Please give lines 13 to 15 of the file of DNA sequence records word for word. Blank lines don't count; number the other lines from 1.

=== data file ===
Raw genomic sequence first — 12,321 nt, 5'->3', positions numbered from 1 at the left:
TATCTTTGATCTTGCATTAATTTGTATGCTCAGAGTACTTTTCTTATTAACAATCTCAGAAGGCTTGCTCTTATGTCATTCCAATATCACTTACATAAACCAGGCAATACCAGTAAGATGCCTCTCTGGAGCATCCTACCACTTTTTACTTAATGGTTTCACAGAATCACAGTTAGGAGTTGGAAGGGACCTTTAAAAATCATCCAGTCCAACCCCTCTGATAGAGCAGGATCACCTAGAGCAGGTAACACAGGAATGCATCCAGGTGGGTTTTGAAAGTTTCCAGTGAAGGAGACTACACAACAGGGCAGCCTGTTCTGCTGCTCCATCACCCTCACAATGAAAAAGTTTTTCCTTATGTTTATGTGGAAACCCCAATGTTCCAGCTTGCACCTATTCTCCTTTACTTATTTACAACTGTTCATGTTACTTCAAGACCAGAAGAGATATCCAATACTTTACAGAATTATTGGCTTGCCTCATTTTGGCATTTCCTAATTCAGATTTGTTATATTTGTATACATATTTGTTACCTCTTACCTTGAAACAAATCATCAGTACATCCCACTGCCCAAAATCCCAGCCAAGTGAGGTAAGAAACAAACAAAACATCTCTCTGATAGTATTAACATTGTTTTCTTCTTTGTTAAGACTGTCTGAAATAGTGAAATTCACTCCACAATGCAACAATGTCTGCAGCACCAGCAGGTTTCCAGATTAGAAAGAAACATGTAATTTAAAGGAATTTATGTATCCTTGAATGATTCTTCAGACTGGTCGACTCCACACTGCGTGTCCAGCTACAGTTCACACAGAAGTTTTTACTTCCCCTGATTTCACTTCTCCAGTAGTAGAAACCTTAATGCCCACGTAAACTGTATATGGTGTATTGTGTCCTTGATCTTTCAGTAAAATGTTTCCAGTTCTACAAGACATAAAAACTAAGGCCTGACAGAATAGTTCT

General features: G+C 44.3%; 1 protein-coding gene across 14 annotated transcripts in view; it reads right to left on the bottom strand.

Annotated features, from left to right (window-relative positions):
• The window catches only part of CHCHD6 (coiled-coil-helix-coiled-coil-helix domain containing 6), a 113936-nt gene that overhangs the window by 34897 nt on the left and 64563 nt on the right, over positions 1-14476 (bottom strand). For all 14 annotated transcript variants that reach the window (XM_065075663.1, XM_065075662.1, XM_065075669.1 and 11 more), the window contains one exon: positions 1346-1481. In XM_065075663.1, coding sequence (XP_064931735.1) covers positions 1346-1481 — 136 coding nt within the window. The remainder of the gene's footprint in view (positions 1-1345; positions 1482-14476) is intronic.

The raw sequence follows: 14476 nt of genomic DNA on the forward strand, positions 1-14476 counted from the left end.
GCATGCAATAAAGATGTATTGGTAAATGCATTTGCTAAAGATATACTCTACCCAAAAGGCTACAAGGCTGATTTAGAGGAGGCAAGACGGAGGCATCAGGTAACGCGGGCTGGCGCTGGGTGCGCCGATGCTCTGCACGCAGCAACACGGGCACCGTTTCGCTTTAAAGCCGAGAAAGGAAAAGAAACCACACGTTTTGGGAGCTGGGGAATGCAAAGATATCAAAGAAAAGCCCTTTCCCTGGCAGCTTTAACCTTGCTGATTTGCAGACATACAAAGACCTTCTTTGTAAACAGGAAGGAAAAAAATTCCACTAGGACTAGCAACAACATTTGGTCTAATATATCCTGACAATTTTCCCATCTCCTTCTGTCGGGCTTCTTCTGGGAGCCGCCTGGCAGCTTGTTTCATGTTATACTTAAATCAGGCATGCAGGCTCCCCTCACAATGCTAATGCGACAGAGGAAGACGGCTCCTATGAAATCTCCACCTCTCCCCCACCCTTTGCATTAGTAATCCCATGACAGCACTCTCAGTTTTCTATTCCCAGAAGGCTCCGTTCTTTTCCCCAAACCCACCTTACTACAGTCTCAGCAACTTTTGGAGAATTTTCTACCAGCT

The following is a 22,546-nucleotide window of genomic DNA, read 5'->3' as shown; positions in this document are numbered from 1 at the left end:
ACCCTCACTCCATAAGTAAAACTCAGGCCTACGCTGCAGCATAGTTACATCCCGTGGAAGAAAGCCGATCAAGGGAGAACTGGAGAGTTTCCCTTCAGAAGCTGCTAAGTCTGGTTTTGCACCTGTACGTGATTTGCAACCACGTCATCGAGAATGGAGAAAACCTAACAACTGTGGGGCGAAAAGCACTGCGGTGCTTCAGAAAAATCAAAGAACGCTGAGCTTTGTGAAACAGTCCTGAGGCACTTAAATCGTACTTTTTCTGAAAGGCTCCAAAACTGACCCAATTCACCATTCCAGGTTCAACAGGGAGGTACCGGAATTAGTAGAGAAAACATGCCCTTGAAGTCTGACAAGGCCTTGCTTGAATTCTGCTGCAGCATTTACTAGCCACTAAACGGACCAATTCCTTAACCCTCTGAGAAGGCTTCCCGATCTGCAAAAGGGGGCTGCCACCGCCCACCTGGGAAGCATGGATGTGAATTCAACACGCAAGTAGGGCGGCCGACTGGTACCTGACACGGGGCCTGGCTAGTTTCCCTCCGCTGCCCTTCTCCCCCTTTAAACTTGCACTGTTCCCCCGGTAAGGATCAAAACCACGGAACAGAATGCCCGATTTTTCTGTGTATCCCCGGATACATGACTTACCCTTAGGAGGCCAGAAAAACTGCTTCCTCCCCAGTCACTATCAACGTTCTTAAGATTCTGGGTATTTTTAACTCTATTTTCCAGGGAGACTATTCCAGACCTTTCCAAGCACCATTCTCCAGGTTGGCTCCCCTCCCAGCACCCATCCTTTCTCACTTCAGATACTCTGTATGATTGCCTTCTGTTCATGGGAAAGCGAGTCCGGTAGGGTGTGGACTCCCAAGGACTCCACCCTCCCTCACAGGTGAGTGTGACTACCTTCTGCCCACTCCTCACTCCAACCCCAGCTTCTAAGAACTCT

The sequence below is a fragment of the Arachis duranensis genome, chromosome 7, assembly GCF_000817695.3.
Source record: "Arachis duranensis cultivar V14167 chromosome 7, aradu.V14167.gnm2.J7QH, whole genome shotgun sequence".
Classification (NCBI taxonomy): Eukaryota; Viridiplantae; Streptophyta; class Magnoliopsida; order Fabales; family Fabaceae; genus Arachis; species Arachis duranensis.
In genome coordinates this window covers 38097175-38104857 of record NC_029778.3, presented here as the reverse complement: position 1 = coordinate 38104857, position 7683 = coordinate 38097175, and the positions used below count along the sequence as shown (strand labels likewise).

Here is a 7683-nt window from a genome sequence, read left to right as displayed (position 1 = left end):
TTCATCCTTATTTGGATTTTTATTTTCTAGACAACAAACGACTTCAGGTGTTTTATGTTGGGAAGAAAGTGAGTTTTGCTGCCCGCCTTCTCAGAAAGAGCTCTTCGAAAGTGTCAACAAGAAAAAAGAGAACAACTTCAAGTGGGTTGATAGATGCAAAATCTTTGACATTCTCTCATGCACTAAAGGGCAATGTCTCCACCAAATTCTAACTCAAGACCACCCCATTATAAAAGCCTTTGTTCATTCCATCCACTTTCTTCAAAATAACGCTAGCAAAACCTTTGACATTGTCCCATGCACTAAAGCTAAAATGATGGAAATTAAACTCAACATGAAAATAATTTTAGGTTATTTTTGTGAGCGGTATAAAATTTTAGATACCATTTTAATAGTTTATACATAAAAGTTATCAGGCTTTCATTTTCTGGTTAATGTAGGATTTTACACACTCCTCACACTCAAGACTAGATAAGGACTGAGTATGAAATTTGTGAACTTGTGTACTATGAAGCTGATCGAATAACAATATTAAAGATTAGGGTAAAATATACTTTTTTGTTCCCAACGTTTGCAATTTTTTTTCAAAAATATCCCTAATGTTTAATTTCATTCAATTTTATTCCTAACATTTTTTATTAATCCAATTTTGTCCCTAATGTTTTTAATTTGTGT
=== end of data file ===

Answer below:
In genome coordinates this window covers 38097175-38104857 of record NC_029778.3, presented here as the reverse complement: position 1 = coordinate 38104857, position 7683 = coordinate 38097175, and the positions used below count along the sequence as shown (strand labels likewise).

Here is a 7683-nt window from a genome sequence, read left to right as displayed (position 1 = left end):
TTCATCCTTATTTGGATTTTTATTTTCTAGACAACAAACGACTTCAGGTGTTTTATGTTGGGAAGAAAGTGAGTTTTGCTGCCCGCCTTCTCAGAAAGAGCTCTTCGAAAGTGTCAACAAGAAAAAAGAGAACAACTTCAAGTGGGTTGATAGATGCAAAATCTTTGACATTCTCTCATGCACTAAAGGGCAATGTCTCCACCAAATTCTAACTCAAGACCACCCCATTATAAAAGCCTTTGTTCATTCCATCCACTTTCTTCAAAATAACGCTAGCAAAACCTTTGACATTGTCCCATGCACTAAAGCTAAAATGATGGAAATTAAACTCAACATGAAAATAATTTTAGGTTATTTTTGTGAGCGGTATAAAATTTTAGATACCATTTTAATAGTTTATACATAAAAGTTATCAGGCTTTCATTTTCTGGTTAATGTAGGATTTTACACACTCCTCACACTCAAGACTAGATAAGGACTGAGTATGAAATTTGTGAACTTGTGTACTATGAAGCTGATCGAATAACAATATTAAAGATTAGGGTAAAATATACTTTTTTGTTCCCAACGTTTGCAATTTTTTTTCAAAAATATCCCTAATGTTTAATTTCATTCAATTTTATTCCTAACATTTTTTATTAATCCAATTTTGTCCCTAATGTTTTTAATTTGTGT